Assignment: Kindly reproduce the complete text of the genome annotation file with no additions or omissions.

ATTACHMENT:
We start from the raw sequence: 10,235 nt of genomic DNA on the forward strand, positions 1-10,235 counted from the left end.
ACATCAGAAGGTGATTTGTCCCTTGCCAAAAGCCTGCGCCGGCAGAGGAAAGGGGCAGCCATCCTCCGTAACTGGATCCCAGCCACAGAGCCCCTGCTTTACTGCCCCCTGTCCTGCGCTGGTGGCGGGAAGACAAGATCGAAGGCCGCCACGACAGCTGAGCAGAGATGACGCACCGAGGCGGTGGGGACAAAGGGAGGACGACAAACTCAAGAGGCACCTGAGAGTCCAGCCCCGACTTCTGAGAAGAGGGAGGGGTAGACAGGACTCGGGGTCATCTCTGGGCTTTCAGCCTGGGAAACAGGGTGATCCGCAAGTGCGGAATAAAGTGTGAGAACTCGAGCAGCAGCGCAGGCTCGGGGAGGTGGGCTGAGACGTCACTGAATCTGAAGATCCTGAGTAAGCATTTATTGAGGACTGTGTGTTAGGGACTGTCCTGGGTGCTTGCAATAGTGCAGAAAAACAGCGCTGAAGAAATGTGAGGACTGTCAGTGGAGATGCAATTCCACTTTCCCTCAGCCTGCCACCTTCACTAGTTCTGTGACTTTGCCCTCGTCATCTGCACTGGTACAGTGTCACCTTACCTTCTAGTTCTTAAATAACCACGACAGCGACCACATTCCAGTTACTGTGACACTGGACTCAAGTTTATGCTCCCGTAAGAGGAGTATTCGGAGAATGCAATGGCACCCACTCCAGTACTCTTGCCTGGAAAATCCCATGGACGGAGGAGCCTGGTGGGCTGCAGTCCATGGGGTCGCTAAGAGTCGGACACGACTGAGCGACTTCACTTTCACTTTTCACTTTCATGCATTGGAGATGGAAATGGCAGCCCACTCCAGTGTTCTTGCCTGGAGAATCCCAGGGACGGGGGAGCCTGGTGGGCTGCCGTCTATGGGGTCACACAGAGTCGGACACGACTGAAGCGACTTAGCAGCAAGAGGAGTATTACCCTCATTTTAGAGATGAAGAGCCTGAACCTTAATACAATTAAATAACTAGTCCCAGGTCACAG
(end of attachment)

We start from the raw sequence: 10,235 nt of genomic DNA on the forward strand, positions 1-10,235 counted from the left end.
ACATCAGAAGGTGATTTGTCCCTTGCCAAAAGCCTGCGCCGGCAGAGGAAAGGGGCAGCCATCCTCCGTAACTGGATCCCAGCCACAGAGCCCCTGCTTTACTGCCCCCTGTCCTGCGCTGGTGGCGGGAAGACAAGATCGAAGGCCGCCACGACAGCTGAGCAGAGATGACGCACCGAGGCGGTGGGGACAAAGGGAGGACGACAAACTCAAGAGGCACCTGAGAGTCCAGCCCCGACTTCTGAGAAGAGGGAGGGGTAGACAGGACTCGGGGTCATCTCTGGGCTTTCAGCCTGGGAAACAGGGTGATCCGCAAGTGCGGAATAAAGTGTGAGAACTCGAGCAGCAGCGCAGGCTCGGGGAGGTGGGCTGAGACGTCACTGAATCTGAAGATCCTGAGTAAGCATTTATTGAGGACTGTGTGTTAGGGACTGTCCTGGGTGCTTGCAATAGTGCAGAAAAACAGCGCTGAAGAAATGTGAGGACTGTCAGTGGAGATGCAATTCCACTTTCCCTCAGCCTGCCACCTTCACTAGTTCTGTGACTTTGCCCTCGTCATCTGCACTGGTACAGTGTCACCTTACCTTCTAGTTCTTAAATAACCACGACAGCGACCACATTCCAGTTACTGTGACACTGGACTCAAGTTTATGCTCCCGTAAGAGGAGTATTCGGAGAATGCAATGGCACCCACTCCAGTACTCTTGCCTGGAAAATCCCATGGACGGAGGAGCCTGGTGGGCTGCAGTCCATGGGGTCGCTAAGAGTCGGACACGACTGAGCGACTTCACTTTCACTTTTCACTTTCATGCATTGGAGATGGAAATGGCAGCCCACTCCAGTGTTCTTGCCTGGAGAATCCCAGGGACGGGGGAGCCTGGTGGGCTGCCGTCTATGGGGTCACACAGAGTCGGACACGACTGAAGCGACTTAGCAGCAAGAGGAGTATTACCCTCATTTTAGAGATGAAGAGCCTGAACCTTAATACAATTAAATAACTAGTCCCAGGTCACAG